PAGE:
We also note that in response to the suggestion that “because it is in the nation's best interests to have hazardous waste cleaned up, our courts must construe insurance policies to provide coverage for such remedial work lest the insureds be discouraged from cooperating with the EPA,” the Court of Appeal in Fireman's Fund aptly stated, “While we agree that it is in everyone's best interests to have hazardous wastes cleaned up, we do not agree that a California court may rewrite an insurance policy for that purpose or for any purpose. This is a contract issue, and imposition of a duty to defend CERCLA proceedings that have not ripened into suits would impose on the insurer an obligation for which it may not be prepared․ Whatever merit there may be to these conflicting social and economic considerations, they have nothing whatsoever to do with our determination whether the policy's disjunctive use of ‘suit’ and ‘claim’ creates an ambiguity.” (Fireman's Fund,***supra, 65 Cal.App.4th at p. 1214, fn. 8, 78 Cal.Rptr.2d 418; see also AIU, supra, 51 Cal.3d at p. 818, 274 Cal.Rptr. 820, 799 P.2d 1253 [“The answer is to be found solely in the language of the policies, not in public policy considerations.”].)
We conclude the Order did not initiate a “suit” within the meaning of the policies. Accordingly, it did not give rise to the insurers' duty to defend.
The judgment of the Court of Appeal is reversed.
The majority holds that an administrative agency notice identifying the recipient as a party potentially responsible for environmental pollution, and directing the recipient to assume responsibility for remediation of the pollution, does not trigger an insurer's duty to defend the recipient under a comprehensive general liability (CGL) policy. I would hold that it does.
The issue that this court decides here is one that may arise in the context of either state or federal environmental laws. The issue may arise in the context of proceedings under the federal Comprehensive Environmental Response, Compensation, and Liability Act (CERCLA, 42 U.S.C. § 9601 et seq.) when the Environmental Protection Agency (EPA), having identified a site contaminated with hazardous material and the parties potentially responsible for that contamination, sends a letter to each potentially responsible party (PRP) notifying that party of the EPA's findings. And the issue may arise under various state legislative schemes enacted to supplement and complement CERCLA, including our state's Carpenter-Presley-Tanner Hazardous Substance Account Act (Health & Saf.Code, § 25300 et seq.), when the state agency (here the Department of Toxic Substances Control) sends a similar letter (here an “Imminent and Substantial Endangerment Order and Remedial Action Order”) directing a PRP to take or pay for remedial action.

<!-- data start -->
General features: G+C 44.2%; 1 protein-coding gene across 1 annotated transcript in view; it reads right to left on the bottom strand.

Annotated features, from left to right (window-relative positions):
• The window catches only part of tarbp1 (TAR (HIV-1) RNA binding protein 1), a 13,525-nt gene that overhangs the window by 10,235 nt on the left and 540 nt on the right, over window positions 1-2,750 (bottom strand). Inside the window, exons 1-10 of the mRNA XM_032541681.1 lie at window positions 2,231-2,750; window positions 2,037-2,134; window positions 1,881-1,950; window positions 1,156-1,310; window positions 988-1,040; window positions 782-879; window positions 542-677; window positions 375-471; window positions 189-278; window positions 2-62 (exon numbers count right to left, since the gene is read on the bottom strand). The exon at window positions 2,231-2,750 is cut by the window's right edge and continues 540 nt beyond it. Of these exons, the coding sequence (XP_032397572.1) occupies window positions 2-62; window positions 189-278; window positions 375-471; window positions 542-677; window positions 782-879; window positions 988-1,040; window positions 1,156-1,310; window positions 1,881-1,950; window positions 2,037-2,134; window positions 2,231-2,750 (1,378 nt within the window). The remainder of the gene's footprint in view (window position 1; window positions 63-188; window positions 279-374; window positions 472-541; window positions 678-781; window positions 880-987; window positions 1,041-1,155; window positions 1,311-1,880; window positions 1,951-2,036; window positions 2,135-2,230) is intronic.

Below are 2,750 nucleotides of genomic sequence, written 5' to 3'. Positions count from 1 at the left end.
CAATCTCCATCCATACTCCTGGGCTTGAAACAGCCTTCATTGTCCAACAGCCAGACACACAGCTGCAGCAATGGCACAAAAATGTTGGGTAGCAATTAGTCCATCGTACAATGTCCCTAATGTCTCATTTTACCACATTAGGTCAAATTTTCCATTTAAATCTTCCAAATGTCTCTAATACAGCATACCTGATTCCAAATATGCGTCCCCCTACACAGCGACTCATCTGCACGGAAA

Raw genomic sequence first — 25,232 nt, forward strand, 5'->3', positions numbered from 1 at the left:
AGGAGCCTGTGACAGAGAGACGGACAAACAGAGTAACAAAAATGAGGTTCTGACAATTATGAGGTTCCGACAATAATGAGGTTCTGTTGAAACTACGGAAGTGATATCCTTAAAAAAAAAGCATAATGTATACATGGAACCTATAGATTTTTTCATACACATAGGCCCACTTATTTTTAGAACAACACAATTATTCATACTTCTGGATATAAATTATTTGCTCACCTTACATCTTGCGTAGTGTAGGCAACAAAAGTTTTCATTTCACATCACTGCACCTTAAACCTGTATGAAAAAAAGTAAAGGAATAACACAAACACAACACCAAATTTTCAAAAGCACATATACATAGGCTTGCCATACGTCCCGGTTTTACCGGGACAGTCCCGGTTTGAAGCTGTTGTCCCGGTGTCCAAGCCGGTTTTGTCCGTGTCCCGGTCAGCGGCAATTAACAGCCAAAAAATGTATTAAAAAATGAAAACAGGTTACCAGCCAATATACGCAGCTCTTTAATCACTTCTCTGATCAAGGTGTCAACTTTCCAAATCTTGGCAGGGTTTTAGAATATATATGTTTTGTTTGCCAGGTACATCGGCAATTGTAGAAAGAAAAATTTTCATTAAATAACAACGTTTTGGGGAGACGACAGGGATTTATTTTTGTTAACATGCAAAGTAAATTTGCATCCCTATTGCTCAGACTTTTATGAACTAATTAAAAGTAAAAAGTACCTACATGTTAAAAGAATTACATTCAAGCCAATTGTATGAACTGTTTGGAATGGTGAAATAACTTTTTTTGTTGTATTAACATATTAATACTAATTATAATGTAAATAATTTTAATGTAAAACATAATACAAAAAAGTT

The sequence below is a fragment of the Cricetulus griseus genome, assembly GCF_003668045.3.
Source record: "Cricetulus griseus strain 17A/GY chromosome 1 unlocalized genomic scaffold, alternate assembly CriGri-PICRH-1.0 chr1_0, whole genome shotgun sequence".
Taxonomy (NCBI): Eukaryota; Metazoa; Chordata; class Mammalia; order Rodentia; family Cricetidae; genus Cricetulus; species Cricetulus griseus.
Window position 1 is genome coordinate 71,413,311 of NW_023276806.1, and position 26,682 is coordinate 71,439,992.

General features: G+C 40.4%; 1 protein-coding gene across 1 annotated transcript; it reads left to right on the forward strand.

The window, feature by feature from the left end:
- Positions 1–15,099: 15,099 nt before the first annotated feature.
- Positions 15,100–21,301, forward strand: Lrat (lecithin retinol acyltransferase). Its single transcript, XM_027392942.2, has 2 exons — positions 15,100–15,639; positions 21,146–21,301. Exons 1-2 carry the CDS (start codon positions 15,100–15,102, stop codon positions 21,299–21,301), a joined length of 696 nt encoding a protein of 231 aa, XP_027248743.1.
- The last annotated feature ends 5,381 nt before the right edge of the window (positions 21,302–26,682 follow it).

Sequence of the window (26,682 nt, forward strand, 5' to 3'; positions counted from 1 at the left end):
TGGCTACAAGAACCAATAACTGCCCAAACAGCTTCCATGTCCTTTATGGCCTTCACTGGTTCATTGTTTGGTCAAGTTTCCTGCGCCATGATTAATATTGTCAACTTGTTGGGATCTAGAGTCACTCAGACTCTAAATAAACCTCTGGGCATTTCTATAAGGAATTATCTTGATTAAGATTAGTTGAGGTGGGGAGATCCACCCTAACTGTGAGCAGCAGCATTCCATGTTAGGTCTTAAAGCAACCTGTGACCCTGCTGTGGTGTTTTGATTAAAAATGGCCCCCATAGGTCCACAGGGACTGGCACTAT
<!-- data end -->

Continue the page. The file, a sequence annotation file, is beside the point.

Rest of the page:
Although this court has not previously addressed the issue of whether a PRP notification letter, under either CERCLA or its state law counterpart, triggers an insurer's duty to defend under a CGL policy, this issue has been addressed many times by other courts. The Courts of Appeal of this state have reached conflicting decisions concerning it, as have state and federal courts in other jurisdictions. By now, the issue has been thoroughly dissected and analyzed, and the arguments on each side are well developed and well known.
The majority draws its arguments and reasoning from the decisions of other courts (and from one dissenting opinion) reaching the result it favors. Arguments and reasoning supporting the opposite conclusion are readily marshaled in the same manner. In particular, the Supreme Courts of Iowa, Massachusetts, Michigan, Minnesota, New Hampshire, and North Carolina, and the Ninth Circuit Court of Appeals (applying Idaho law), have all handed down decisions concluding that a PRP notification letters triggers an insurer's duty to defend under a CGL policy. (Aetna Cas. & Sur. Co., Inc. v. Pintlar Corp. (9th Cir.1991) 948 F.2d 1507; A.Y. McDonald Indus., Inc. v. Ins. Co. of North America (Iowa 1991) 475 N.W.2d 607; Hazen Paper Co. v. United States Fidelity and Guaranty Co. (1990) 407 Mass. 689, 555 N.E.2d 576; Michigan Millers Mutual Ins. Co. v. Bronson Plating Co. (1994) 445 Mich. 558, 519 N.W.2d 864; SCSC Corp. v. Allied Mutual Ins. Co. (Minn.1995) 536 N.W.2d 305; Coakley v. Maine Bonding and Cas. Co. (1992) 136 N.H. 402, 618 A.2d 777; C.D. Spangler Const. Co. v. Indus. Crankshaft & Eng. Co., Inc. (1990) 326 N.C. 133, 388 S.E.2d 557.) Rather than retrace in detail the familiar path that these courts have laid out, I will summarize the main points that I have found persuasive in reaching a conclusion opposite to the majority's.